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Which natural deduction rule allows to derive any consequence from a contradiction in a conditional proof?

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    $\begingroup$ You've asked several questions about formal logic proofs and yet your proofs always follow some 'home-made' format ... I would highly recommend using some software for this; they typically have built-in checking, and so you learn the rules really quickly! Search for the Open Logic Project $\endgroup$ – Bram28 Jan 2 '20 at 19:25
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    $\begingroup$ Here is a pretty nice online Fitch-based interface $\endgroup$ – Bram28 Jan 2 '20 at 19:52
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    $\begingroup$ Alternatively, this one $\endgroup$ – Quelklef Jan 3 '20 at 3:49
  • $\begingroup$ Contradiction Elimination. You can deduce anything from a contradiction. $\endgroup$ – Adrian Keister Feb 24 '20 at 14:59
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It is the principle of explosion, also known as ex falso quodlibert: from contradiction, anything follows.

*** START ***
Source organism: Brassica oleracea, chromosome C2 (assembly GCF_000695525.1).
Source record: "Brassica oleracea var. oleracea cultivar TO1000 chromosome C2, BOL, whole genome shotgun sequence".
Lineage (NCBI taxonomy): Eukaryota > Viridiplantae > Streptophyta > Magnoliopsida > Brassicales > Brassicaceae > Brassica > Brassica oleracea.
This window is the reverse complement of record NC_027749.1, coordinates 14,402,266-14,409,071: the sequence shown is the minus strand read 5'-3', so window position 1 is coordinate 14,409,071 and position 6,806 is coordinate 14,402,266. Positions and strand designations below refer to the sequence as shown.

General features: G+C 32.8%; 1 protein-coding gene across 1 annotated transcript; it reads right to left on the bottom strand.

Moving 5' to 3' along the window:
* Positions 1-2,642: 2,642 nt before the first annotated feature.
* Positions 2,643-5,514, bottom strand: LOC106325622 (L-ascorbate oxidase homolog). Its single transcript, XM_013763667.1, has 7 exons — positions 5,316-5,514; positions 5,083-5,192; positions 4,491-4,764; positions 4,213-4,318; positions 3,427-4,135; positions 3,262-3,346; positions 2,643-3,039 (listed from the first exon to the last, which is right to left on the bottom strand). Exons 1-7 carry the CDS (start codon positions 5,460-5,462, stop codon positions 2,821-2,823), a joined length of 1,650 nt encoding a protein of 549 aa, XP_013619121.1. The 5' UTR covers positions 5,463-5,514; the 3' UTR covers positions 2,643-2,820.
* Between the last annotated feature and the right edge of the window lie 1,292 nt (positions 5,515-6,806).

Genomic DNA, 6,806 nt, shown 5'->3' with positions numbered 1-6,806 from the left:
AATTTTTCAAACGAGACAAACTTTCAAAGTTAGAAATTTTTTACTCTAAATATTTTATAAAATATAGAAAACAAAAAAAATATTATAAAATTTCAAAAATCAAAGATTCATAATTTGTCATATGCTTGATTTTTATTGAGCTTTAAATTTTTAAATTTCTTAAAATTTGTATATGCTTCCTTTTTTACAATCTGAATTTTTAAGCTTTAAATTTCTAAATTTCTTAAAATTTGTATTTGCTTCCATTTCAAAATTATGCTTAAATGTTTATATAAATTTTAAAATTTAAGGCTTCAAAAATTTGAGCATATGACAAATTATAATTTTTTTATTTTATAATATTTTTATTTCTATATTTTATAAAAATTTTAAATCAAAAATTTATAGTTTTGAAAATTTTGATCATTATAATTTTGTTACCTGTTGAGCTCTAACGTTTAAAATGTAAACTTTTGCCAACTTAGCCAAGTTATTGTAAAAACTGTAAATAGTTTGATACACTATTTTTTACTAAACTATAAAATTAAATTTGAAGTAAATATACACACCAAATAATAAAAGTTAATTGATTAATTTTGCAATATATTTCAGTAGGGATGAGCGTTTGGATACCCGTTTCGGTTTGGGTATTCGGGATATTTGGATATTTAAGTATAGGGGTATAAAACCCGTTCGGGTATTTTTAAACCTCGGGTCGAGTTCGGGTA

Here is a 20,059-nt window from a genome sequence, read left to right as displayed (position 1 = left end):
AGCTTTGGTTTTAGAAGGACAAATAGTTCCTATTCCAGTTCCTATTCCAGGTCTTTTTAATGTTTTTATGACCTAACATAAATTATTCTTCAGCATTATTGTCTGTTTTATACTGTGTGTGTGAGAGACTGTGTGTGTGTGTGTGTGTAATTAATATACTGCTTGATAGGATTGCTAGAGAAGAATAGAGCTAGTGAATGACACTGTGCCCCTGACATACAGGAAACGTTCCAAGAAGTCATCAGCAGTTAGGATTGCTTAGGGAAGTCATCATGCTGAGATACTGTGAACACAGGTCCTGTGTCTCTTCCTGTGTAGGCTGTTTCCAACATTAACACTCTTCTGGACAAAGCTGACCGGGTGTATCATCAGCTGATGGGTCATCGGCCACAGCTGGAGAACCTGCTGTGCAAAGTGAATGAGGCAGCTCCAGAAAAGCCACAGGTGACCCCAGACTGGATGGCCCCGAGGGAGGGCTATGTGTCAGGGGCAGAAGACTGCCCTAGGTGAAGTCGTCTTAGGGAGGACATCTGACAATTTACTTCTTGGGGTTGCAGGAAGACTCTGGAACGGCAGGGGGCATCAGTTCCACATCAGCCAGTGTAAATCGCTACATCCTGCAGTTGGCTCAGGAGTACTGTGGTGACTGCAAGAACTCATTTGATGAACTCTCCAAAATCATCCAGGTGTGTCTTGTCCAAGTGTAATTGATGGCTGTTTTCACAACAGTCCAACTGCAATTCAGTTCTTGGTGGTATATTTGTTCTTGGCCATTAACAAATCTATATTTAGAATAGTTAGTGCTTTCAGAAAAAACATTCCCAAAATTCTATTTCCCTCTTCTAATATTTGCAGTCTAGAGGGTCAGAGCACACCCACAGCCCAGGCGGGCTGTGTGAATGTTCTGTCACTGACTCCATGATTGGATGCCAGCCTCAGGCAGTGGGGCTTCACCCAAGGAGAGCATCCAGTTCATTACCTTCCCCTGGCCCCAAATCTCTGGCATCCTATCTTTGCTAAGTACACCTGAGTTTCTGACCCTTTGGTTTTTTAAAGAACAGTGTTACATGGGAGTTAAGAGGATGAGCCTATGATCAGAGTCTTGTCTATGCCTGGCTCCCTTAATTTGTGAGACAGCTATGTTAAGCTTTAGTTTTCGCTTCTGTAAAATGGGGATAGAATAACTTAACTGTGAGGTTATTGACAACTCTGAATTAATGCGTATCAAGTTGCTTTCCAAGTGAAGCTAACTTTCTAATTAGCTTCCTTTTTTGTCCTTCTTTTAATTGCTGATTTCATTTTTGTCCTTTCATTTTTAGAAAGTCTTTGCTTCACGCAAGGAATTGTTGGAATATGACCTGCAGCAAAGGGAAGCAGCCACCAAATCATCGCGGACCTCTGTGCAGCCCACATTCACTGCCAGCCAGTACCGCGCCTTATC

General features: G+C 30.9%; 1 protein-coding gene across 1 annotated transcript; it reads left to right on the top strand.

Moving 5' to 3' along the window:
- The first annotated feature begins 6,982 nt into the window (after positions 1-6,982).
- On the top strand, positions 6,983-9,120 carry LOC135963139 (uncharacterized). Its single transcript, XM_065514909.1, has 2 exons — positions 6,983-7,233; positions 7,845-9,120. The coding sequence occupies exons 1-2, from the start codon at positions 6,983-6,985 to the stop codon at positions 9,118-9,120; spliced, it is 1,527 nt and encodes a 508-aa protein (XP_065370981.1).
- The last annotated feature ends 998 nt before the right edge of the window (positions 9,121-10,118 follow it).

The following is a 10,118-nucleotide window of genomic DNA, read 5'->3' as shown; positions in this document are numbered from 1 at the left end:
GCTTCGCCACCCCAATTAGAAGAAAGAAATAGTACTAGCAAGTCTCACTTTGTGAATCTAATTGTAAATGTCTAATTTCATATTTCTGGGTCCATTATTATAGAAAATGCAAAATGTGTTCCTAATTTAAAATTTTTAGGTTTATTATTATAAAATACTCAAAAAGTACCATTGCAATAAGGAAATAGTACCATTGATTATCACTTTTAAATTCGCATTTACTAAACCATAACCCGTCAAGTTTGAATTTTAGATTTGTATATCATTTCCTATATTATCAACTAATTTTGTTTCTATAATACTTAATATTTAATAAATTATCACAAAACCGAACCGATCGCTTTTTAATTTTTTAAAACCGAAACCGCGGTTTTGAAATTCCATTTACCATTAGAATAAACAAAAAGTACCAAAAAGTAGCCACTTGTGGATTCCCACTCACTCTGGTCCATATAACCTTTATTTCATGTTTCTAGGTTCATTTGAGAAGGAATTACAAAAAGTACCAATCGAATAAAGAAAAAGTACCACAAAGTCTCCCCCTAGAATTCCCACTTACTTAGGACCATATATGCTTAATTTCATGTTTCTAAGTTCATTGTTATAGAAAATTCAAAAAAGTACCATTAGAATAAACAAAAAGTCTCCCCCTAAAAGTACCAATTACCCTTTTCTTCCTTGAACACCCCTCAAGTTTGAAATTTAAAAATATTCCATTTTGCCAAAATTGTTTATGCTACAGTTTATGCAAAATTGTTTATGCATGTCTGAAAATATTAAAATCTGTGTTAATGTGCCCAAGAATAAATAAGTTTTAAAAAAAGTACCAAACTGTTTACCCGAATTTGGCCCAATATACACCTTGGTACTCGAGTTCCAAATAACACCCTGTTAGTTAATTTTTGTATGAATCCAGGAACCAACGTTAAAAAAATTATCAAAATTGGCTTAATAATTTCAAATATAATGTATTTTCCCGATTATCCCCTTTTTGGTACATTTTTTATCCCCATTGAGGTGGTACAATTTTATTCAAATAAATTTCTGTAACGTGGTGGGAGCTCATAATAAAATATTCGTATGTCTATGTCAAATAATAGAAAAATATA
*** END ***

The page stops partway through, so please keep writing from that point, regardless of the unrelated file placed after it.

In natural deduction, it says that if $\mathcal{D}$ is a derivation with conclusion $\bot$ then, for every formula $\varphi$, $$\dfrac{\genfrac{}{}{0pt}{}{\ \ \vdots \mathcal{D}}{\bot}}{\varphi}\scriptstyle\text{efq}$$ is a derivation with conclusion $\varphi$ and the same hypotheses as $\mathcal{D}$. For a reference, see here (p. 3)


Note that this rule can be used everywhere (not only in a conditional proof). Moreover, unlike the principle of reductio ad absurdum, ex falso quodlibet is accepted not only in classical logic but also in more constructive logics such as intuitionistic logic.

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In a typical Fitch system, this is the rule of $\bot \text{Elim}$:

$$\bot$$

$$\therefore \varphi$$

Here, by the way, is your whole proof in Fitch:

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